Over the past few years, the BC Civil Liberties Association has focused its attention on how we can create a different world and a different workplace than the one so many of us are raised and trained in. We want to be part of creating change, both out there in the world and within our organization. Our 2020-2025 Strategic Plan notes “The BCCLA values our staff and seeks to promote their well-being, consistent with our values and to ensure the sustainability of our work.”
As the BCCLA’s (outgoing) Executive Director and the Director of Operations and People, we are thrilled to be sharing four important steps the BCCLA is taking to build a more equitable wage structure, permanent job security, and meaningfully valuing all teamwork.
For many years, BCCLA has been a Living Wage Employer, officially certified by Living Wage for Families B.C — the organization responsible for certifying employers. A living wage is higher than the legal minimum wage. It provides economic security by setting the bar to reflect what wage individuals and families need to bring home based on the actual costs of living. For several years, the BCCLA has used the Living Wage Calculation to establish an annual minimum salary of $43,680.
However, we are now going even further. As of July 2021, the BCCLA’s minimum salary for 1.0 full-time, permanent employees is $52,000 per year. We have also increased the salary ranges for all staff, with a current average salary of $75,200 and a median salary of $74,500.
As a non-profit organization, it is extremely difficult to find the financial resources to support these changes, and it is far too common to think that organizations such as ours simply “can’t afford” to shift. It may also raise eyebrows that an organization whose mandate is to serve others would spend so much of its resources internally.
However, we firmly believe that valuing the labour and dignity of our team is consistent with our fundamental mandate and values. Even as we are surrounded by constant crises and urgency in our work, our team’s contributions — particularly those whose work is typically underpaid in society — must be valued. Lifting up the wage floor of our team helps cultivate connection and shared purpose, shifts legal work cultures toward equality, and means we are more effective in advancing our mission. Increasing the wage floor is also an equity issue, as racialized women workers tend to be the lowest paid staff in administrative roles.
Parallel to lifting up the wage floor, last year we took the bold move of instituting a maximum cap on the salary of the Executive Director. This is an important way to reduce large wage disparities across the organization, and demonstrates to our team that we are working together to build a better, more equitable, and more sustainable workplace.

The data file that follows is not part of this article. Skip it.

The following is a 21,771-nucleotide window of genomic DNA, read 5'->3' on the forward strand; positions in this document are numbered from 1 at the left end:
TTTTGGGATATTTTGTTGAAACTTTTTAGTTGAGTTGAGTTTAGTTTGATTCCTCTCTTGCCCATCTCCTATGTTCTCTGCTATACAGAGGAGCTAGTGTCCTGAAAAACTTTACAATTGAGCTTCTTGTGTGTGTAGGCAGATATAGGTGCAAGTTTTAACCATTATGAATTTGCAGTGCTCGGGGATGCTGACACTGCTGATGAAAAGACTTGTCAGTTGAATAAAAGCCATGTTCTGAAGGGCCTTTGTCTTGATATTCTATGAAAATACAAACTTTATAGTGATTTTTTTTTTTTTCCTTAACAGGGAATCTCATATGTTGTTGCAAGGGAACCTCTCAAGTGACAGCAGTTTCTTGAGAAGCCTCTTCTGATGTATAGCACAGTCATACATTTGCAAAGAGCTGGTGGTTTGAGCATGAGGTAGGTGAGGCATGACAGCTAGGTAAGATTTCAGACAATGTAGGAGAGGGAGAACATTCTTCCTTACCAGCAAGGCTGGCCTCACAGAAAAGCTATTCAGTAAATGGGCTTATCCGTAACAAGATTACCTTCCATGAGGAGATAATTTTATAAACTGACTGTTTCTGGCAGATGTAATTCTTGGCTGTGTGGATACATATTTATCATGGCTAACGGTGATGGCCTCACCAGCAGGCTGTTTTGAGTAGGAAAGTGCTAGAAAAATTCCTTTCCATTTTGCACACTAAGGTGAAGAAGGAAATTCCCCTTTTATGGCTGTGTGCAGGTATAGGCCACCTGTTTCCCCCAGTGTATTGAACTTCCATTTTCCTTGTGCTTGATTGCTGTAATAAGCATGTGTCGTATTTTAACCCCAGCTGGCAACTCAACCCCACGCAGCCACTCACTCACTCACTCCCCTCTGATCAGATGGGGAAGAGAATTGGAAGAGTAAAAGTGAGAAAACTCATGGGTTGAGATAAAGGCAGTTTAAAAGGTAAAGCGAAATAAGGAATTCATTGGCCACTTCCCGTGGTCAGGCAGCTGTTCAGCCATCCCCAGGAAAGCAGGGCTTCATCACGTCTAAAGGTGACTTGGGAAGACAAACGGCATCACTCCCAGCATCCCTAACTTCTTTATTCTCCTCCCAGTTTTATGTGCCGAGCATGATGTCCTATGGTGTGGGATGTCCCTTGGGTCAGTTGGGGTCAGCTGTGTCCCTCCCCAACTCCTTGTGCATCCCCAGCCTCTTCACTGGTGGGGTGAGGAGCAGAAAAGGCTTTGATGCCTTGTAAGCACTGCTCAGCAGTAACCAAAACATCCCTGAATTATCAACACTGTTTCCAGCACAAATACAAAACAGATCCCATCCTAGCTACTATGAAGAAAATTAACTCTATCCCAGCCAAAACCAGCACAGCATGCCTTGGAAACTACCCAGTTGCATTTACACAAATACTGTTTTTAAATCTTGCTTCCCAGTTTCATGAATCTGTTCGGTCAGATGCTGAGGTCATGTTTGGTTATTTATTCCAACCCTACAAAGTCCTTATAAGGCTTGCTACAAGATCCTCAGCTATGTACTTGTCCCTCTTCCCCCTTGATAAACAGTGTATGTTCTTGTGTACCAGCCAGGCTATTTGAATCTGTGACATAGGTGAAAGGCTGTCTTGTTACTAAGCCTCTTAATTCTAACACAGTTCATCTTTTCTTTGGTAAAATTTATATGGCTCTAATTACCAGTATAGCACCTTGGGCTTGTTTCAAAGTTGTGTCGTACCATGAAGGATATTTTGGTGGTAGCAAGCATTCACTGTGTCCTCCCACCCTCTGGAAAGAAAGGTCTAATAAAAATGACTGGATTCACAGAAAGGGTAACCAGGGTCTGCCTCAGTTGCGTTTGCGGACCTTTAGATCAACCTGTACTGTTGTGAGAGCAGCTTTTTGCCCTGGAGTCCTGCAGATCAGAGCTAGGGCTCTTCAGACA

We recognize that salaries are not the only factor affecting job security. We have also moved toward changing our temporary contracts into secure, permanent employment and are minimizing part-time work contracts. While some temporary contract positions are inevitable, such as covering for parental leaves or backfilling, we understand that permanent positions are important for job security and tenure. Full-time, permanent work also means we can strengthen our fantastic team and our many relationships and collaborations.
Finally, we have changed and retired a number of job positions. The position of Legal Assistant, Office Assistant, Administrative Assistant, and Executive Assistant are all common positions in legal organizations and non-profits. BCCLA has had some of these positions. However, based on reflection and important staff feedback, we have removed all ‘Assistant’-level roles in the organization and have created new job titles and job descriptions. While we all have varying responsibility to assist each other in our jobs, having a degree of autonomy and control in one’s job is key to dignified work. This is also crucial move to address entrenched gender bias in the workplace, and the common experience of being overwhelmingly subordinated to another person.
As BCCLA’s former Legal Assistant, and one of the advocates for this change, says: “There is a commonly held belief in many office cultures, whether conscious or not, that the work of assistants is somehow beneath those who do not hold that title. If you google the definition of ‘assistant,’ the first one provided is ‘a person who ranks below a senior person.’ It is a job title that is literally defined based on its inferiority to others. It does not begin to describe the countless hours of coordination, planning, and project management that are core to secretarial and administrative positions. Changing the job title and description to Litigation and Office Coordinator more accurately reflects the day-to-day work in this position, and the respect the BCCLA gives to this type of work.”
These are just some of the first small steps in this journey. We are also reviewing a number of our policies and practices, and we support efforts on the staff team towards collective bargaining. We know we have more work to do, and we are excited to share more developments with you. If you are a BCCLA member or donor, we thank you for making these changes possible and for being part of our work.